Monday, January 31, 2011

Project 8 - RGB Mood Lamp

Project 8 was fairly straightforward... three LEDs will have their brightness and color mixed randomly to create other colors. I wired it up on the mini-breadboard that I stuck to the MakerShield... in a few of the photos you may see the GND wire (orange) moving from place to place as I test additional solder joints to make sure the various GND posts are working.

I didn't post a screen capture of the code here - I used the author's code with no modifications required.

I didn't get quite the results that the author achieved... either my LEDs are too bright (or not bright enough in some instances) or the incremental changes are just too difficult to see. Using a white piece of paper to diffuse the colors worked occasionally, but most of the time it was difficult to see any difference.

Still, I understand the code and how it works... this would be one crazy expensive mood lamp, however, if I chose to use an Arduino and 3 LEDs to make something like this!


  1. I was wondering if you were going to see the same behavior I saw. Sounds like you did.

    I used a single RGB LED and found that the light would stay the same color for a LONG time, then rapidly cycle through shades of red, green and blue. I let it run for a few days out in the shop and checked on it a few times a day while I was doing other things.

    I added some Serial.print commands to send a log of the red, green and blue PWM values to a serial monitor window.

    Then I put a trio of DMMs (you can never have too many meters) on each of the anode leads so I could compare the mean voltage to the PWM values.

    From observing the changes on the DMMs, and just watching the light, I thought that the board was locking up somehow, but then looking through the serial monitor log, I could see that the program was running because the length of the string of PWM values sent to the terminal monitor window kept growing even when the value was not changing.

    I have not figured out WHY the values would repeatedly stay the same, but I think it is related to the constrain statement in the last function which I believe forces the lamp to favor primary and secondary colors over pastel shades.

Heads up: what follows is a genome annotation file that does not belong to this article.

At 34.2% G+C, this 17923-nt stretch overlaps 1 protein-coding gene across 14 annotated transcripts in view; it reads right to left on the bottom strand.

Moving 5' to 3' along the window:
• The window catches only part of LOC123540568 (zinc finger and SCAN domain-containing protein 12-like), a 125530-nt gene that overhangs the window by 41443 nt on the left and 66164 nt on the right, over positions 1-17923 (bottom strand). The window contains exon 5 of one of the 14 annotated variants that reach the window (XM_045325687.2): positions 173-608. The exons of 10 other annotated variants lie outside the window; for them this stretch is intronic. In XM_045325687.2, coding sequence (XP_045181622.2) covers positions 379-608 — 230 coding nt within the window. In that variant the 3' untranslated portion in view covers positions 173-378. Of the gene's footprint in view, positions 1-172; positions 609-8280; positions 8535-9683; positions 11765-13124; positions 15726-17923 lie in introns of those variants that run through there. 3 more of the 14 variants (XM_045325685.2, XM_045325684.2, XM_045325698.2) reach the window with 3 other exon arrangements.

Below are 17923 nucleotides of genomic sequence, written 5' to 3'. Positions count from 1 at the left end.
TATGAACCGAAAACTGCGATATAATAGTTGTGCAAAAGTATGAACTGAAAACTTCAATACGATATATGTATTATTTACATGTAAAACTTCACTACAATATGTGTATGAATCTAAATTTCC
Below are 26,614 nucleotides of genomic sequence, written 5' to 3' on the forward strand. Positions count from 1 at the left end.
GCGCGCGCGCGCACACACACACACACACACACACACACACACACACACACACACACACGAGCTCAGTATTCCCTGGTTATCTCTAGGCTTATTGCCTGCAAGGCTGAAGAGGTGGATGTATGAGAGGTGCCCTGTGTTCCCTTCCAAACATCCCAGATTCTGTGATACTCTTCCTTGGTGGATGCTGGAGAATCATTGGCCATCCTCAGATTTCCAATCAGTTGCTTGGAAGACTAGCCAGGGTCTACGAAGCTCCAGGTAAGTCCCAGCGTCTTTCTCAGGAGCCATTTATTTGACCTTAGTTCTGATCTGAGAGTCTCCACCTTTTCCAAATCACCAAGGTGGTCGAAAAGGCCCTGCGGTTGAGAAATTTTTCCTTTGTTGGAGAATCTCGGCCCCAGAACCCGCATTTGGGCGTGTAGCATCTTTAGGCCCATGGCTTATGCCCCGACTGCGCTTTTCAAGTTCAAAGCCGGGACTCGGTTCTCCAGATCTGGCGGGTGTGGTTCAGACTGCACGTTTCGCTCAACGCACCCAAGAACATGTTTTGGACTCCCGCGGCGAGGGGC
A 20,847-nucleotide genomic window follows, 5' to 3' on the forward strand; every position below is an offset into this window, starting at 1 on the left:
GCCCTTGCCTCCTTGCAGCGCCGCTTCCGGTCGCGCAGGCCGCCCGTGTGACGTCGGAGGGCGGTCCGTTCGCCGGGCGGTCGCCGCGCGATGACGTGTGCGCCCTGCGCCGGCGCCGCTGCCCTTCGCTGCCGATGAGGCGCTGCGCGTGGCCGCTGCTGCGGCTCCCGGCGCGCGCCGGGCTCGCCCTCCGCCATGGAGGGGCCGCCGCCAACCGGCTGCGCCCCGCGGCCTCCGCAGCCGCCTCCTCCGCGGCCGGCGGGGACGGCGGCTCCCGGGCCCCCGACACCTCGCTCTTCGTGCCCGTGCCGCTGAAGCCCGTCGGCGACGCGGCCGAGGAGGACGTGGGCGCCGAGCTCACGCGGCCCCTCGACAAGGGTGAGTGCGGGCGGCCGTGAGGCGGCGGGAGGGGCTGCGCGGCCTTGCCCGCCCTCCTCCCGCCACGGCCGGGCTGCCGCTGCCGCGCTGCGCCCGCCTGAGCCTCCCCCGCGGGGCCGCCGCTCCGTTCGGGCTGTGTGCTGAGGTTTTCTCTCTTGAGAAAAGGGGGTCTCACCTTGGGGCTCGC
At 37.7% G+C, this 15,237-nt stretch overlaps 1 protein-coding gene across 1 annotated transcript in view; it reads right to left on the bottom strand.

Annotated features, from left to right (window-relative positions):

2. Good to know that my eyes weren't deceiving me... it really didn't look like much of a mood lamp! I tried different LED types, too, but that didn't change the fact that the shifting of colors was almost unnoticeable.

    Makes me wonder of the pseudo random generation may be partly to blame...

  3. I remained bothered by what you observed, "...that the shifting of the colors was almost unnoticeable."

    Understanding flashed on me at about 1:00 A.M. last night and since I had today off, I was free to indulge in working through it.

    The code sets a range for the PWM values for each lamp color, bounded by RGB1[x] and RGB2[x]. RBG1[x] starts at 0. RGB2[x] begins as a random value between 0 and 255.

    The code then divides the range of the values by 256 {INC[x] = (RGB1[x]-RGB2[x]) / 256; }

    It then subtracts the INC[x] value from the the RGB1[x] value and casts the result into an int which is the PWM state sent to the relevant output pin. It repeats this iterative process 256 times, at the end of which the RGB1[x] values are very nearly the same as the RGB2[x] values.

    It then resets the RGB2 value to something new, recalculates the value of INC, and again subtracts it from RGB1 in 256 steps until the values are again the same.

    Here's the part that causes the colors to appear to freeze.

    There is a 53% chance

    RGB2[x] =random(556)-300;
    RGB2[x] =constrain(RBG2[x], 0, 255);

    that RGB2[x] is going to come up 0 for each of the three channels, and while I can't, offhand perform the probability calculation, I can see that the chances are good that RGB[1] will end up being zero (because it chased RGB2[x] to zero in the last pass through the loop), and ends up again chasing RGB2[x] from zero to zero in steps of INC[x], which would also be zero.

    In other words there is a substantial likelihood that 2 of the LEDs are off while the third passes through a very narrow range of values, say from 240.73 to 250.64, in 256 steps. Since there are only ten integer steps from 240 to 250, the PWM value will sit at each of those integer values for 25 steps through the loop and the color change will be nearly imperceptible.

    I was frustrated with this one, but now that I've worked it out, I think, pedagogically, it is a masterpiece.

    Sorry to clutter up your blog with this, but I couldn't think of a better place to expose it to public ridicule.



  4. Chris,

    No worries! I loved your comment and all those details - good stuff!

  5. what was the code that you used to program the arduino, i can seem to get mine to work,there are way too many little errors in the program..

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  8. Jim,

    Have you had any luck with the exercise at the end of this project?